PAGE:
38 F. high in the Twin Cities Tuesday.
33 F. average high on November 29.
34 F. high on November 29, 2015.
November 30, 2006: Lake effect snow occurs downwind of the larger lakes in Minnesota. Northwest winds from 8 to 12 mph accompanied an air mass in the single digits. This moved over lakes with water temperatures near 40 degrees. A cloud plume from Mille Lacs stretched all the way to Siren Wisconsin. Snow from Ottertail Lake and Lake Lida reduced visibilities at Alexandria to a few miles. Even some low clouds formed from Lake Minnetonka and were observed at Flying Cloud Airport.
November 30, 2000: A surface low pressure system moves into extreme southwestern Minnesota from South Dakota. The heaviest snow reported was in the 6 to 8 inch range, and fell in a narrow band just southwest of the Minnesota River in and around the Canby (Yellow Medicine County) and Madison (Lac Qui Parle County) areas. Northeast winds rising out of the Minnesota river valley up the slopes of the Buffalo Ridge in southwest Minnesota helped enhance snowfall amounts. The northeasterly winds between 10 and 20 mph were responsible for producing visibilities in the one to two mile range.
November 30, 1991: A storm dumps 14 inches of snow in the Twin Cities in about 12 hours.
November 30, 1896: Bitterly cold temperatures are reported across Minnesota. A low of 45 below zero occurs at the Pokegama Dam.
Snowfall Inflation - Major Storm Next Week?
A single snowstorm can drop up to 39 million tons of snow. Which is why, as a profession, meteorologists tend to over-predict snow. The biggest sin a forecaster can commit is missing a tornado - or predicting flurries, only to wake up to a FOOT of flurries.
That's why it pays to take all the snowfall predictions on TV, radio, internet and your favorite app, and divide by 2. That will be closer to the mark.
One other timeless truth: if I predict 3-6 inches, chances are you'll only hear 6 inches.
Some of our biggest snowstorms have spun up on the leading edge of fresh outbreaks of bitter, Canadian air. One such heavy snow potential is brewing for the middle of next week. It's too early to get too excited, but ECMWF guidance hints at a plowable to crippling snowfall for Minnesota next Wednesday and Thursday with near-blizzard conditions. Confidence levels are still very low - keep checking in for the latest.
A slushy coating is possible tonight but skies dry out for the weekend.
The coldest air since mid-February arrives late next week, possibly preceded by a big pile of white.
* ECMWF forecast map above valid next Thursday morning, December 8, courtesy of WSI.
Who Gets The Most Blizzards in the USA? Western Minnesota and the Dakotas: take a bow. Here are a couple of excerpts from an interesting story at The Buffalo News: "...This maximum distribution is approximately the same now, except the number of verified blizzards has increased in the United States. Some of that may be due to climate factors or improved reporting or, in my opinion, the removal of the temperature requirement; we just don’t know...The high frequency over the northern and high plains is more closely tied to the average path taken by deep winter cyclones/low-pressure systems, placing that swath of the country most often in the colder quadrant of those storms, with howling winds and heaviest snow..."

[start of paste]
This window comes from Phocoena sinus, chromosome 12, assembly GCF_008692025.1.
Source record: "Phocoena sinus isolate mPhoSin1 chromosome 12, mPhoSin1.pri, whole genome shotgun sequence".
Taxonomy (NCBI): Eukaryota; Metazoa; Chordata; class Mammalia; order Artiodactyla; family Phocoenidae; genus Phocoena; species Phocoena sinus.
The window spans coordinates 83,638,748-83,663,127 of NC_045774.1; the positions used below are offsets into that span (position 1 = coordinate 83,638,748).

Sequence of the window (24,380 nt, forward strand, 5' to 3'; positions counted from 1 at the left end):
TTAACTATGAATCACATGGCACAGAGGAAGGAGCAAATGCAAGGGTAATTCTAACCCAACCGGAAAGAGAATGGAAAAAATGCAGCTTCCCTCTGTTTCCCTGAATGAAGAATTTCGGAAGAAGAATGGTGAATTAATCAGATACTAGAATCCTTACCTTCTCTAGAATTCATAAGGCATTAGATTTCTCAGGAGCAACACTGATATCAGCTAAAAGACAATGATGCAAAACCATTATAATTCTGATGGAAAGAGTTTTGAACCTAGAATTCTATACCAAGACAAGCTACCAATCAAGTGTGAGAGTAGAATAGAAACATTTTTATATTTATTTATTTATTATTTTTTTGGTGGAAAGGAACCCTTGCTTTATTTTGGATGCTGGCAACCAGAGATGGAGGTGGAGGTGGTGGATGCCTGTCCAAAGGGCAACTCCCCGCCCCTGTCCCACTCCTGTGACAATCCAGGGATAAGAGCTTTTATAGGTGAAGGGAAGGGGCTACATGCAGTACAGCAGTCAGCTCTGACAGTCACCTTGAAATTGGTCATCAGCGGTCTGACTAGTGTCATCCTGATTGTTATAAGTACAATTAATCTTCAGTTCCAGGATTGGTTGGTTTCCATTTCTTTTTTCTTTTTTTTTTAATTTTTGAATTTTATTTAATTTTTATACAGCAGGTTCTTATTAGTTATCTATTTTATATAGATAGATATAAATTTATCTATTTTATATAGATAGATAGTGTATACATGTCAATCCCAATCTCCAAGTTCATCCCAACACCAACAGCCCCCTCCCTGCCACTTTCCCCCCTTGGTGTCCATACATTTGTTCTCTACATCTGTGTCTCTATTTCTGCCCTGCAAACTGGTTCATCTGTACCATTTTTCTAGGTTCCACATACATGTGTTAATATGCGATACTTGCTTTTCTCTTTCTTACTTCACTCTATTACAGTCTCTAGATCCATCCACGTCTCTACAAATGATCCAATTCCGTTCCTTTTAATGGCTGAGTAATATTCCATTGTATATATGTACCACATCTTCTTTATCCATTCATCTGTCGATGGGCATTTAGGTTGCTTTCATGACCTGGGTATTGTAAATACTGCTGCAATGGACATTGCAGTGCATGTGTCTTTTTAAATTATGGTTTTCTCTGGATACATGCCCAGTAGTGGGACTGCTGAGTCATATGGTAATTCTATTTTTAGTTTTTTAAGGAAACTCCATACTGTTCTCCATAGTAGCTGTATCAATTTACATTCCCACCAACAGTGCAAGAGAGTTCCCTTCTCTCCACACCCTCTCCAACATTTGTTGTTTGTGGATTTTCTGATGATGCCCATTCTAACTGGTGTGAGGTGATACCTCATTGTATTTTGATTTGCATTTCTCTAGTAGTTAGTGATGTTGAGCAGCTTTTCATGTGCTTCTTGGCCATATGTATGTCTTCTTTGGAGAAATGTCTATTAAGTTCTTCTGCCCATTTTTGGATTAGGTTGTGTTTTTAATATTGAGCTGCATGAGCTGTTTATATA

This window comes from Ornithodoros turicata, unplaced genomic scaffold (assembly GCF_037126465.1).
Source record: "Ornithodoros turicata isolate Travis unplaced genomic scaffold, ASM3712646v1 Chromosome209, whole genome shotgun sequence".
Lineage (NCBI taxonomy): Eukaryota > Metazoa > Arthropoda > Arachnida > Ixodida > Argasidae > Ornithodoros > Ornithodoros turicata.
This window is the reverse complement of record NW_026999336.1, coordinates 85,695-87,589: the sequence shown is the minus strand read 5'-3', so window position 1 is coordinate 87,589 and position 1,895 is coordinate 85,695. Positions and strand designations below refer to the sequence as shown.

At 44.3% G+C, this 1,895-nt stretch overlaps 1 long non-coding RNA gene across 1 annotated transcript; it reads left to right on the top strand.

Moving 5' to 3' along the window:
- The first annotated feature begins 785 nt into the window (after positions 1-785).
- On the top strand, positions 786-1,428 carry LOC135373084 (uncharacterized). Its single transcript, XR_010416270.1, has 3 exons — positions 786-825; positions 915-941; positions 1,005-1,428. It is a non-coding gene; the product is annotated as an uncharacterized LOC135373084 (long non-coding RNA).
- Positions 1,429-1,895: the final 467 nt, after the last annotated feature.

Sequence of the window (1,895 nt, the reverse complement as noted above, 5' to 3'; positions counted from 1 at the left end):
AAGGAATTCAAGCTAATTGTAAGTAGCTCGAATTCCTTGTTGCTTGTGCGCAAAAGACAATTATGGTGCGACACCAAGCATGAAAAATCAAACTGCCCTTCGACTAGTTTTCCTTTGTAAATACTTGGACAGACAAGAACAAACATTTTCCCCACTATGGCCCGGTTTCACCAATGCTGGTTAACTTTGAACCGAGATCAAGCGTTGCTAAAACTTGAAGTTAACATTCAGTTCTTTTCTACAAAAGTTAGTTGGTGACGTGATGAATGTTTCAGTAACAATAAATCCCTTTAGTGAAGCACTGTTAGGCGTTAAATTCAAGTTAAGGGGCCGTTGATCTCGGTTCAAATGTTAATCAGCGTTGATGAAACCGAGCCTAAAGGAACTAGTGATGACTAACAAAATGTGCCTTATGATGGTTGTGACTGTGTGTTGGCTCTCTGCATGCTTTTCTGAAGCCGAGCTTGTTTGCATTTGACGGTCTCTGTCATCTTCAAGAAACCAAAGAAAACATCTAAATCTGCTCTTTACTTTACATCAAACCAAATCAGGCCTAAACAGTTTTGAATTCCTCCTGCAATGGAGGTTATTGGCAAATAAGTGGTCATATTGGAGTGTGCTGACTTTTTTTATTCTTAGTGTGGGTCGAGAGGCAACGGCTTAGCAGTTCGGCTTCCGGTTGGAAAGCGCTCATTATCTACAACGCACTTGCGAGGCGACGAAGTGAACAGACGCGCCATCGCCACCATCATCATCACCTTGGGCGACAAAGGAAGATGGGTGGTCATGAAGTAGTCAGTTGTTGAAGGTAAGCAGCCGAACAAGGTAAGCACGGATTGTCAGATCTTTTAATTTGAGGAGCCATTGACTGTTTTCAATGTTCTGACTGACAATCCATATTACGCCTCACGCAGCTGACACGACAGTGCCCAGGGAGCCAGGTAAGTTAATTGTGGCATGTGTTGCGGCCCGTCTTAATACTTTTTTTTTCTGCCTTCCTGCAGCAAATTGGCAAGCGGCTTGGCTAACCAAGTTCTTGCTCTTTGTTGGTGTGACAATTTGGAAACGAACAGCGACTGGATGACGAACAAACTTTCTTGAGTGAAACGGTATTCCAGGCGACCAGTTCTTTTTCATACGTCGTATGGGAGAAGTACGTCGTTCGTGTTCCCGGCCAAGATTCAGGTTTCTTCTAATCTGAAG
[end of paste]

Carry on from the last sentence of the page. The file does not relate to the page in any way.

Map credit: "Climatology of Blizzards in the Conterminous United States, 1959–2000."
ECMWF Forecast Next Tuesday - Friday. This potential event is still a week away, so this is more of a curiosity than a forecast. Odds are future model runs will shift, but for now the European tries to spin up a deep (979mb) storm with near-blizzard conditions for the Midwest next Wednesday and Thursday. Will it verify? The Euro is good, but hardly infallible. My gut: 1 in 3 chance of a full-blown blizzard.
84-Hour Snowfall. Here is NOAA's 12km snowfall product showing total accumulation through Saturday morning at 12z. Heaviest amounts (15-20") are projected to fall on Maine, with plowable snows for the Dakotas, the Rockies and highest terrain of the Pacific Northwest. Map credit: Tropicaltidbits.com.
Forget Inches, There Are 3 Categories of Snowstorms. My favorite college professor told us to "forget about inches", since we can't predict snow down to the inch, and instead classify storms into 3 categories: nuisance (enough to coat roads and sidewalks but travel isn't impacted too badly), "plowable" (just as the and word implies, enough snow to shovel, scrape and plow) and crippling (where everything stops - traffic is paralyzed and business pretty much shuts down). I've been borrowing the scale since 1983 at KARE-11. It has stood the test of time. Thank you Dr. Cahir at Penn State.
- The global average temperature was 1.31 degrees Farenheit above the 20th-Century average of 57.1 — tied with 2003 for the third hottest October ever recorded.